The uses that organised crime groups have for football are changing, in both scope and style. Matthew Barker reports
Stories of organised crime latching onto football are nothing new. Illegal gambling rings, match-fixing, extortion, money-laundering – the globalisation of the game has seen a parallel growth in criminal activity.
Last month in Italy, anti-mafia association Libera published a report declaring over 30 mafia clans (something of a catch-all phrase covering the Sicilian Cosa Nostra, Calabrian 'Ndrangheta, Neapolitan Camorra and the Sacra Corona Unita in Puglia; all with different characteristics) are now directly involved in clubs.
The country's national anti-mafia prosecutor, Pietro Grasso, claimed recently that the game was "in danger of being strangled by criminal powers", warning clubs to be more conscientious when vetting potential new investors and to be aware of the dangers of infiltration by unlawful parties.
Certain sections of the Italian media can be pretty sensationalist when it comes to stories linking crime with football. In August allegations were made that mafiosi were communicating with each other via coded text messages displayed on-screen during state broadcaster RAI's Sunday afternoon football show Quello che... il Calcio. The claims, made by a former judge during a parliamentary hearing, were quickly rejected by Grasso and a RAI spokesman later claimed that a mere 0.01 per cent of messages sent actually make it on the (now withdrawn) ticker-tape running along the bottom of the screen.
Genoa's Giuseppe Sculli and Roma's Marco Borriello and Daniele De Rossi are among a number of players whose private lives have been affected by the miserable consequences of organised crime. Palermo, in particular, have repeatedly had to put up with rumours and accusations, always angrily dismissed by club president Maurizio Zamparini.
The recent media fuss following an informant's claims that Matteo Messina Denaro, believed to be the current head of Cosa Nostra, attended a rosanero home game at the tail end of last season was laced with various insinuations.
Generally, Italian criminals have always focused their attentions on smaller clubs down in the lower leagues, where fewer controls are in place and fewer questions tend to be asked. Traditionally this has meant the south (as Palermo-born Grasso pointed out), but increasingly clubs in the north have been targeted by clans looking to launder money, or as a way into local politics (with most grounds coming under the auspices of city councils). Of course, buying into a football club has always been something of a vanity project too; a way of flaunting wealth. Libera tells of one boss of a Sicilian clan taking over a small team in the province of Siena, much like a successful businessman buying a villa in the same region.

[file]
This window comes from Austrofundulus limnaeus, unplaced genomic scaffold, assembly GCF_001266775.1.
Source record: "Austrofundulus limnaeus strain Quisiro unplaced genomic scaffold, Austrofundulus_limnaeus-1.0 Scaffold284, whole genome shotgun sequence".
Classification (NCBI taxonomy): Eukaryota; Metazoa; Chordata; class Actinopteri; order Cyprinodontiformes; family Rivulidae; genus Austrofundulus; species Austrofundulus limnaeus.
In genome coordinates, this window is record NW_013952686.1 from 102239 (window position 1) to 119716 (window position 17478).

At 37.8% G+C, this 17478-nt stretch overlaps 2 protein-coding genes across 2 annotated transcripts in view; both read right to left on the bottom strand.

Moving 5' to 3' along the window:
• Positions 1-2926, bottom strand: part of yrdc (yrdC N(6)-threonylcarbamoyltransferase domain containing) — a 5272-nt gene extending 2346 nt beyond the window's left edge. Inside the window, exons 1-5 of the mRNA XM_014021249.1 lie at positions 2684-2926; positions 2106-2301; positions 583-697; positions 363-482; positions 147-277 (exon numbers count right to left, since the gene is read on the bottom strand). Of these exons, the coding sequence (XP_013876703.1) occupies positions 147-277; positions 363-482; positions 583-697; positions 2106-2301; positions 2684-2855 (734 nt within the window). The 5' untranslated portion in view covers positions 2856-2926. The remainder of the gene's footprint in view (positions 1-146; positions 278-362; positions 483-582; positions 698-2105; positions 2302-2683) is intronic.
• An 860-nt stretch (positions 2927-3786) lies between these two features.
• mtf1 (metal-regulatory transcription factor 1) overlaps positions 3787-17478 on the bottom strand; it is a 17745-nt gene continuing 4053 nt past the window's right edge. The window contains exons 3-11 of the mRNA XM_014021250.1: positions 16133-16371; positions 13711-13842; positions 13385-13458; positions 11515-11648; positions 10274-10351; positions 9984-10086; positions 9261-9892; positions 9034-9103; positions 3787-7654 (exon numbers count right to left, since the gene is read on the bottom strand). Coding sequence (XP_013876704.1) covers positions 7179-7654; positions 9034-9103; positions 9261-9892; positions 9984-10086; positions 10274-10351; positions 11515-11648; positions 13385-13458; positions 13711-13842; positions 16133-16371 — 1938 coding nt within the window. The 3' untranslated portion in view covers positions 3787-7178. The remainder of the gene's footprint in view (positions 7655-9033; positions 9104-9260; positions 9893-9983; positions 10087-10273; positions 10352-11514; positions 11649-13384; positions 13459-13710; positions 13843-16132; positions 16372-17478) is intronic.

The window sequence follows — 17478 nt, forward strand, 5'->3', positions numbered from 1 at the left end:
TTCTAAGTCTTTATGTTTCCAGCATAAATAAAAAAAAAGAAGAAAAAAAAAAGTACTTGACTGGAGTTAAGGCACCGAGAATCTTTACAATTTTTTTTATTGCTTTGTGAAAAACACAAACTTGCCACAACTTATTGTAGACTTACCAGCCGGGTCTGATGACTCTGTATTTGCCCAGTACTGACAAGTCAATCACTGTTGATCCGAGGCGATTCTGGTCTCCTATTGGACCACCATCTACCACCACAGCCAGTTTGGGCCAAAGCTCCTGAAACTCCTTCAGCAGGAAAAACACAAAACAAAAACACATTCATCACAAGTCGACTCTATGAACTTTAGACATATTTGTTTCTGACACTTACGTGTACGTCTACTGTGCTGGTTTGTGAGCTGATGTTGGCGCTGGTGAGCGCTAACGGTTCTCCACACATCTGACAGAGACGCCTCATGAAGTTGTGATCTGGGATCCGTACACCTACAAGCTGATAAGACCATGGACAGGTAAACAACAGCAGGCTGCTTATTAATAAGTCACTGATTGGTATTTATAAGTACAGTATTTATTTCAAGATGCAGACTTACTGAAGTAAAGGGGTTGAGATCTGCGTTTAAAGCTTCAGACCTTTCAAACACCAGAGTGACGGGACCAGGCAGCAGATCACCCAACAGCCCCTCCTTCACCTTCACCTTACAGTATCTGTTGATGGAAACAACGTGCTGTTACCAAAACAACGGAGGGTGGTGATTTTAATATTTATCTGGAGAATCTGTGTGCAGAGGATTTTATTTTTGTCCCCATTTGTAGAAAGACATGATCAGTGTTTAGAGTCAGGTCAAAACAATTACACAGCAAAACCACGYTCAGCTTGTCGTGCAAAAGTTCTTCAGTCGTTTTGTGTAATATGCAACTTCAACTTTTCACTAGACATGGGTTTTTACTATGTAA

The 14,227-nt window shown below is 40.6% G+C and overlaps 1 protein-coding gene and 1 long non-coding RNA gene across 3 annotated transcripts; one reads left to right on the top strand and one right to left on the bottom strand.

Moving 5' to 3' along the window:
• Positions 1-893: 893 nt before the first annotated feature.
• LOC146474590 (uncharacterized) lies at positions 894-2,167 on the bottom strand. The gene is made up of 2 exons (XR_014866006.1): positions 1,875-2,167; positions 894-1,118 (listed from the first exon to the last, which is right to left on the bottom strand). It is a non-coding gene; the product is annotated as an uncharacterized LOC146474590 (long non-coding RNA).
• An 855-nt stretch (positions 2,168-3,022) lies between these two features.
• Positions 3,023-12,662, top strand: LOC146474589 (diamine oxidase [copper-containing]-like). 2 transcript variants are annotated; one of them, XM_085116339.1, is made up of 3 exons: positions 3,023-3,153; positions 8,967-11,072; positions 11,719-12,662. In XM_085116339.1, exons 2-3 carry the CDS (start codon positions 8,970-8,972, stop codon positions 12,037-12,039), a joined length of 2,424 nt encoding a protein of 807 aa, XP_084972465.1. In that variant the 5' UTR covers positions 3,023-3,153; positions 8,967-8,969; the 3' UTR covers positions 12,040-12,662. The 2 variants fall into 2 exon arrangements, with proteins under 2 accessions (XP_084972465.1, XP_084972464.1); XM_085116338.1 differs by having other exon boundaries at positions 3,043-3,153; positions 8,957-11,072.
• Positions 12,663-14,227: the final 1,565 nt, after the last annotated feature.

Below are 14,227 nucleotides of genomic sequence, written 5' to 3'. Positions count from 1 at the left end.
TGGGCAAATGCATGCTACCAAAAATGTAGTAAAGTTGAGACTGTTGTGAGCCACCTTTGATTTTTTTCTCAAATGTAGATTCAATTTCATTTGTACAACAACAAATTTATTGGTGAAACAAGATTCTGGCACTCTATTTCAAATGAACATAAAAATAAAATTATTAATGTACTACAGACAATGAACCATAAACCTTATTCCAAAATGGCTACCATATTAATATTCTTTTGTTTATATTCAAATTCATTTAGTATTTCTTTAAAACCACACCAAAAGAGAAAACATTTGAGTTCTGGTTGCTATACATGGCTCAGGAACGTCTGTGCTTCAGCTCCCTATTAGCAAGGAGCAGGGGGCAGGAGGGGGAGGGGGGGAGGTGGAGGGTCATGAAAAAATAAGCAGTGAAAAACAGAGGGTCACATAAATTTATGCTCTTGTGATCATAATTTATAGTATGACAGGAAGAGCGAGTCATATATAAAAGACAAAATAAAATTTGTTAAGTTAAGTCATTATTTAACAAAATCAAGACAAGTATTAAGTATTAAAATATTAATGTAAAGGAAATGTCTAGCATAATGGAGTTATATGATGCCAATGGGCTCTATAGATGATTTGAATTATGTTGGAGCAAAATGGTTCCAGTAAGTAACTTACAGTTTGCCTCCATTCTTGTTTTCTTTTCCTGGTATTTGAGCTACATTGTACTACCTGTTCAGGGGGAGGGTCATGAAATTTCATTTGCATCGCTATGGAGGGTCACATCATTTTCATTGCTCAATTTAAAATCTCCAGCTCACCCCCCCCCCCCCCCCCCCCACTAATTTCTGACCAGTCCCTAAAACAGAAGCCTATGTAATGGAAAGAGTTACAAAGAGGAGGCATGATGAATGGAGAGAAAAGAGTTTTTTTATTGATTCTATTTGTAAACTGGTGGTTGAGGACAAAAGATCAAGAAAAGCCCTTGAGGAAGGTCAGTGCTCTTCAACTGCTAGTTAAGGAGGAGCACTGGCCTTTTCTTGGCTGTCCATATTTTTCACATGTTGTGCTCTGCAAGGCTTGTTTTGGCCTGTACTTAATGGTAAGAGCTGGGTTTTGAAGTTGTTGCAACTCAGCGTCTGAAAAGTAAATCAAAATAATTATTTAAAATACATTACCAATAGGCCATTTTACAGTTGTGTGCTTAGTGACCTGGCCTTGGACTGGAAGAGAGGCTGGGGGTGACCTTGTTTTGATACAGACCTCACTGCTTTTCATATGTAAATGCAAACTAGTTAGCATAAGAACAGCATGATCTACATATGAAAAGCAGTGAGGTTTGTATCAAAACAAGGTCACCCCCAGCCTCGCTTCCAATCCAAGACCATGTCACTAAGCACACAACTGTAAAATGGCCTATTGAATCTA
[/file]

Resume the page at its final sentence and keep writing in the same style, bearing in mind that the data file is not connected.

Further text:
The report devotes a whole chapter to the case of Potenza Calcio (based in the city of the same name, in the Basilicata region). The club was taken over in 2006 by Giuseppe Postiglione, a young businessman (24 at the time), and for a couple of seasons it was all looking very promising. Promotion to the old Serie C1 and a Fair Play award for the club's fans upped their national profile, but Postiglione had popped up on the radar of investigators who had connected him to a Camorra boss. Under surveillance for a year, he was arrested in November 2009 on charges of illegal betting and involvement in match-fixing, including a game between Potenza and Salernitana in April 2008. Potenza were demoted to the now renamed Lega Pro 2 (previously C2) at the end of last season, before dropping into the Eccellenza local amateur leagues after failing to present accounts during the summer.
Postiglione has emerged in press stories as something of a fantasist, a young man easily seduced by the idea of gangsters and a criminal underworld. Perhaps the most disturbing aspect of Libera's report, in a country where sport has always had strong educational and welfare traditions, is the claim that clans use clubs' youth sectors to enlist recruits, many of whom wouldn't be too much younger than Postiglione. The theory is that parents are willing to compromise, to take short cuts to further the chances of their kids' potential careers, and thus space is created for the mafia to work in.
Libera warns that, for criminal clans, small is beautiful, at least to begin with. Lower-league clubs offer a way in, a gateway to bigger things. The report's ominous conclusion, that organised crime is "the new calciopoli", needs to sound alarm bells at every level of the Italian game.
From WSC 285 November 2010